Closest that EXECUTION SQUAD ever strays to the Left is via Sandra (the big-eyed Mariangela Melato, sporting an unflatteringly tomboyish ’70s-style ‘scruffy-cut’ hairdo), a politically active—read: SJW—newspaper reporter whose more lenient views (“Criminals are human too. Criminals aren’t created ... it’s the fault of society”) sometimes come at odds with the justice-or-bust Bertone’s inflexible Quixotic quest (“tilting at windmills,” as an incognito interested party calls it). Even Bertone feels pangs of sympathy for the two misguided bike punks, who, without even a lone lira to show for their botched armed robbery, face complete contemptuous ostracism by the underworld. Indicating how much he flirts with her ideas, while off-duty Bertone dates the politically more liberal (dare I say ‘progressive’?) Sandra. Due to her ‘insider’ knowledge, he is not averse to manipulating Sandra—who functions as both his muse and foil to equal degrees—into playing police informant upon occasion, which might well explain his main interest in keeping her around at all. Because she is his most vocal critic in the press (“You are the typical professional cop!”), this might almost seem like a conflict of interest on both sides, and if nothing else it illustrates how opposites sometimes do indeed attract for the simple reason that they both have ulterior motives on one another, so conveniently rationalize the arrangement to suit themselves as well as each other.
Playing another man of unshakable integrity, the distinguished Assistant DA, powerhouse German co-star Mario Adorf—who unfortunately didn’t stick around to dub his own English lines in this instance—serves as the better angel of Bertone’s nature (i.e., his guilty conscience). Salerno commands authority in the Bertone role, but as Ricciutti Adorf is frankly rather wasted in a one-dimensional order-barking authoritarian part (he might have been far better cast in a meatier role, such as the smug, sneery slimeball Bettarini, perhaps?). Representing his worst devil on the other—make that Extreme Right—hand is Bertone’s intermittent unofficial advisor in the form of Cusack’s outwardly soft-spoken and benignant Stolfi character, who talks softly but carries a big secret chip on his shoulder. Early into the film, Stolfi facetiously compares crime to Pinocchio’s nose (i.e., always growing).
The Clean-Up Squad’s choice of victims is symbolic: so-called “degenerates” (such as hookers and homosexuals [YIKES!]) and subversive leftist extremists, all regarded as archetypal representatives of societal malaise and decay, and thus entirely disposable in the myopic gunsight eyes of the dirty arm of the Law’s itchy trigger finger. The Clean-Up Squad derives much wry propaganda from a public service poster distributed by the city council, which reads: Roma è anche tua aiutaci a tenerla pulita / “Rome is your city, and it’s your duty to keep it clean.” Ironically twisting its meaning to suit their own objectives, for extra symbolic effect the clique of grim-faced rogue ex-cops dispose of victims’ bodies in plain sight beneath copies of this poster pasted-up in various parts of Rome (“Looks like the ‘Clean-Up Squad’ has chalked-up another one, Inspector,” notes an observer). Seen elsewhere for added irony is a more familiar propaganda poster (‘La Polizia: troverai la specializzazione che desideri’, which roughly translates to “You will find the career you want in the Police Force”); a real-life recruitment poster seen on Questura walls in countless other ’70s Italocrime films… if not seen quite so often as J&B Scotch bottles were! (Just for the record, none of those latter ‘incidental props’ appear in the present film for the purposes of product placement.)
Interestingly enough for Italo cinema buffs, Settecammini’s late accomplice Staddarini had been temping as an extra on spaghetti westerns (many of which were still being produced in Rome at the time), but because of a recent work shortage in that area switched careers to eke-out a more dishonest living as a scippatore from the avails of purse-snatching. Bettarini meanwhile openly flouts his disrespect for the law. No sooner has he assaulted several cops than he is justifiably beaten-up by them in return, only to have his hotshot criminal lawyer Avellano (the portly, gap-toothed Corrado Gaipa, a near-future alumnus of Coppola’s THE GODFATHER ) bear aural witness to this so-called ‘unprovoked’ police brutality over the phone. In Vanzina’s apparent attempt to illustrate that lawyers are often as bad as—if not worse than—their clients, Avellano (not “Armani,” as the IMDb claims!) also provides legal counsel for the Settecammini character, an incorrigible repeat offender who, due to technicalities in wishy-washy existing laws, has continually slipped through the much-too-coarse mesh of the legal net to commit new offences with great regularity. (Attn: ***SPOILER ALERT!***) During his latest and greatest crime, while being chased along the Via del Mare, Settecammini cruelly dumps his female hostage from the back of a speeding motorbike directly under the wheels of an oncoming police Giulia. This tragic incident once again forces Insp. Bertone to re-examine his troubled conscience to make a fateful personal decision...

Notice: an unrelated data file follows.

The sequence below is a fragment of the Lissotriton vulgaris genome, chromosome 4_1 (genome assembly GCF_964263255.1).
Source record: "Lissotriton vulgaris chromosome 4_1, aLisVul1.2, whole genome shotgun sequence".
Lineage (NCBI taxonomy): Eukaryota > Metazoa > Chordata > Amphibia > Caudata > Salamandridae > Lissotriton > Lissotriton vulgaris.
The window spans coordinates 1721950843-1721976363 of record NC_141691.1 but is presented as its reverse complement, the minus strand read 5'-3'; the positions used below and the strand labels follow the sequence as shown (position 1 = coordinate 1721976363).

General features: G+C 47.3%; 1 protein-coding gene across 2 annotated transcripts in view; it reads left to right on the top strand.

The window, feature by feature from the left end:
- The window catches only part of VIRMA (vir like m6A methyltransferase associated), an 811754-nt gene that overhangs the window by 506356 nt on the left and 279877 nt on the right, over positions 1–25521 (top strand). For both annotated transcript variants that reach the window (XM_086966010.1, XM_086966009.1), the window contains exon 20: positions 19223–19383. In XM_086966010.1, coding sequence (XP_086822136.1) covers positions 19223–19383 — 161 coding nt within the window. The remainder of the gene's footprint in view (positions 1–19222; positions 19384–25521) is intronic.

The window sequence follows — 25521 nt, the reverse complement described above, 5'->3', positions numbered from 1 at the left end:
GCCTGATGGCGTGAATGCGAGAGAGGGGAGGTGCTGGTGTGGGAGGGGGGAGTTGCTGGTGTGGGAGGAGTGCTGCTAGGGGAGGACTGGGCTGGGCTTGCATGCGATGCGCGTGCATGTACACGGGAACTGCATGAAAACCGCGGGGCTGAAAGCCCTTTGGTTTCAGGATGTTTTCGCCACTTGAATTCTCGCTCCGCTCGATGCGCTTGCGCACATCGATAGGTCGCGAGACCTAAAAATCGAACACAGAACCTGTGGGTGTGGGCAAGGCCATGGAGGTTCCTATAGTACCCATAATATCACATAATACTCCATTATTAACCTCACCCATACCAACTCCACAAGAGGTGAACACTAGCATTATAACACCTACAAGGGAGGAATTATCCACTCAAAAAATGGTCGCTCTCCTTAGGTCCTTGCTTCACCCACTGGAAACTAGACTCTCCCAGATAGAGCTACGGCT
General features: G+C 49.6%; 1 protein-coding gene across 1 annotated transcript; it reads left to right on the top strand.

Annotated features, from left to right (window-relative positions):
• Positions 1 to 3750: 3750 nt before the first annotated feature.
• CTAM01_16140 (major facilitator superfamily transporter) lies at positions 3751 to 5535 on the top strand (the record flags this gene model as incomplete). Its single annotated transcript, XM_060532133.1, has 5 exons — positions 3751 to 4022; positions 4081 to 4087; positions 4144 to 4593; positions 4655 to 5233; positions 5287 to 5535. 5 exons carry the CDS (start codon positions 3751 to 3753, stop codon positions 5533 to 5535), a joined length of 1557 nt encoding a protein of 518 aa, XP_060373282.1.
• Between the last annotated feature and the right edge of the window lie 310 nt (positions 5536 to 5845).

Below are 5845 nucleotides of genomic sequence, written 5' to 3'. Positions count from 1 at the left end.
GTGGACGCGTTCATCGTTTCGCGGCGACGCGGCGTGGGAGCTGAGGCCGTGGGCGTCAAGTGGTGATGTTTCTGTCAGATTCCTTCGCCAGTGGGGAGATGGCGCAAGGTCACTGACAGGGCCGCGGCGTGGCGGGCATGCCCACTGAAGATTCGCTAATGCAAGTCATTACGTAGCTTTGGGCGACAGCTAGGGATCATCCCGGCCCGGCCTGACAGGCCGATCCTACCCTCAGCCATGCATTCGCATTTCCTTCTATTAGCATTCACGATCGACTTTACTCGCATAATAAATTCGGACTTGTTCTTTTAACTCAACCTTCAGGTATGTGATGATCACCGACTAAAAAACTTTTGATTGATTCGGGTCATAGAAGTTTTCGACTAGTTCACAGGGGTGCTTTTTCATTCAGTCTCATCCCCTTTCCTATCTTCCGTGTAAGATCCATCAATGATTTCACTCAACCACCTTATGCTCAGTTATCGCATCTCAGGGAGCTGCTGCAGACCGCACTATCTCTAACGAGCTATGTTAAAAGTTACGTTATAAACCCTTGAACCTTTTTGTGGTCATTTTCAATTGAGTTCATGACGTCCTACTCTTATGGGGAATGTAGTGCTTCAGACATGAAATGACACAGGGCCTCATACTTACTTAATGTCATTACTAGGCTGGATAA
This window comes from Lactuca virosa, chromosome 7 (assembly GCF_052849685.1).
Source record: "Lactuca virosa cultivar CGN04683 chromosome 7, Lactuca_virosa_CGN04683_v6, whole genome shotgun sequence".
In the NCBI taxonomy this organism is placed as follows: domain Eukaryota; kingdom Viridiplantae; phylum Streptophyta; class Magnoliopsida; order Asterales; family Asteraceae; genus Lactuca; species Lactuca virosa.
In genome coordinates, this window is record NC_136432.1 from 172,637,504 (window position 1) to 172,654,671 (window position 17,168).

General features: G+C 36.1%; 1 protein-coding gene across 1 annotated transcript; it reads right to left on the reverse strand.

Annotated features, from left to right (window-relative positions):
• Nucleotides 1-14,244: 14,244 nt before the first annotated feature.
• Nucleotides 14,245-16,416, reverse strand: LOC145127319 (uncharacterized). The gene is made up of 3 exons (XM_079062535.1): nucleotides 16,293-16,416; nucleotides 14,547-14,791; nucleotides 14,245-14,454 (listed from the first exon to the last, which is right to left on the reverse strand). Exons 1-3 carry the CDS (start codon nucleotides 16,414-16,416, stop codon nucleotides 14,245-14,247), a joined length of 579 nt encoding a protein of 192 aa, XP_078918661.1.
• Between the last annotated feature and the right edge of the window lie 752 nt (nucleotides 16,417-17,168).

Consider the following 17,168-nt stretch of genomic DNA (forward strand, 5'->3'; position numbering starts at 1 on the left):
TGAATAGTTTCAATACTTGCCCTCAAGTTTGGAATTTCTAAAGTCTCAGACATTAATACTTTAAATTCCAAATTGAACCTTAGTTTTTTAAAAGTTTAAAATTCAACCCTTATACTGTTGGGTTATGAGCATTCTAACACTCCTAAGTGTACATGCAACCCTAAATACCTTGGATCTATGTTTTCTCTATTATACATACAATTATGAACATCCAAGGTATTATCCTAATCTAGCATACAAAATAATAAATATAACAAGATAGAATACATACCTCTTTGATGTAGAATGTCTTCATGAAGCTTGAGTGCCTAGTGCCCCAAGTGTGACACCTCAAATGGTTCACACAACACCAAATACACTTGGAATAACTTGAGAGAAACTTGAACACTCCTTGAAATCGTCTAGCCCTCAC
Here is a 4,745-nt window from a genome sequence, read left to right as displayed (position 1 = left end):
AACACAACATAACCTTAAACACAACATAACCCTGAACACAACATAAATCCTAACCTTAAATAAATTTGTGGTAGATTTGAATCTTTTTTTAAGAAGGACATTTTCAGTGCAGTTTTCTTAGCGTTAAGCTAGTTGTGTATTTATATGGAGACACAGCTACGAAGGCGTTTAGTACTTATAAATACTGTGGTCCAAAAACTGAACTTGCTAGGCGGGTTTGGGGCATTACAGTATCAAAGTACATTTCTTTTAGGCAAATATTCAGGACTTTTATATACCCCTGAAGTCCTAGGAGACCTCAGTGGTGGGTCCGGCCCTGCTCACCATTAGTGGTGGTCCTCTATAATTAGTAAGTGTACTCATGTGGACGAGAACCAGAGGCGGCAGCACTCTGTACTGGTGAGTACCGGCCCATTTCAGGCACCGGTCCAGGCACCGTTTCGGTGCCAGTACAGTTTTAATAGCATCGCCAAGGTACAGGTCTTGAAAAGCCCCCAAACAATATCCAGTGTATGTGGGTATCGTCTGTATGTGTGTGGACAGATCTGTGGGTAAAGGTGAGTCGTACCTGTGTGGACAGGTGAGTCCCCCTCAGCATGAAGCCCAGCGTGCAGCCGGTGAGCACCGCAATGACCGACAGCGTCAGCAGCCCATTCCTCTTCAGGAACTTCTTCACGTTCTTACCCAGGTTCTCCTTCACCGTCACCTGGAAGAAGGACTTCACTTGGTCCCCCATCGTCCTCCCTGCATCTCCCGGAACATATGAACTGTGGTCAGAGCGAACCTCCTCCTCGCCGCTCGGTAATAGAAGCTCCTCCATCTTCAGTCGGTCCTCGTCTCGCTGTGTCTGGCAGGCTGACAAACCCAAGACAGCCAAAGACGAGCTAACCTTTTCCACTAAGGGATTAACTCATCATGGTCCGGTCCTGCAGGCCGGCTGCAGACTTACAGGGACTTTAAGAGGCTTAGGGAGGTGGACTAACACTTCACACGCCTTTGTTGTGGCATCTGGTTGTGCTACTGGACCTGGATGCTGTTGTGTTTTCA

Variety (May 1972) gave a positive progress report on this film’s “polemical treatment of a semi-official death squad assault on crime.” A prototypical effort for sure, ES launched a whole crimewave of ‘socially aware’ antiestablishment ‘police-are-powerless’ dramas. Interestingly enough, even Clint Eastwood/Ted Post’s later MAGNUM FORCE, released the following year in 1973, bears some rudimentary—if key—plot similarities (simple coinkydink, or…?). Following ES’ Roman premiere (in June 1972), Variety (“Werb.”) wrote: “Almost all of the ingredients in this ruthless and implacable film fall into place so neatly that foreign prospects are positive, including the U.S.” Sadly, this engrossing, superior entry (truncated from 98m to just 85m as EXECUTION SQUAD, although the most-recent BD releases thankfully contain full-length prints) evidently received only a spotty stateside theatrical distribution deal, it caused nary a ripple on this side of the Atlantic. It later (circa the ’80s) also turned up in English-dubbed, full-length, albeit only full-frame form on Dutch videotape from Video Star (under the Anglo export title FROM THE POLICE ...WITH THANKS), as well as being released widescreen in Japan by Pack-In Video (titled KUROI KEISATSU / “Black Police”), in Italian with Japanese hard-subs.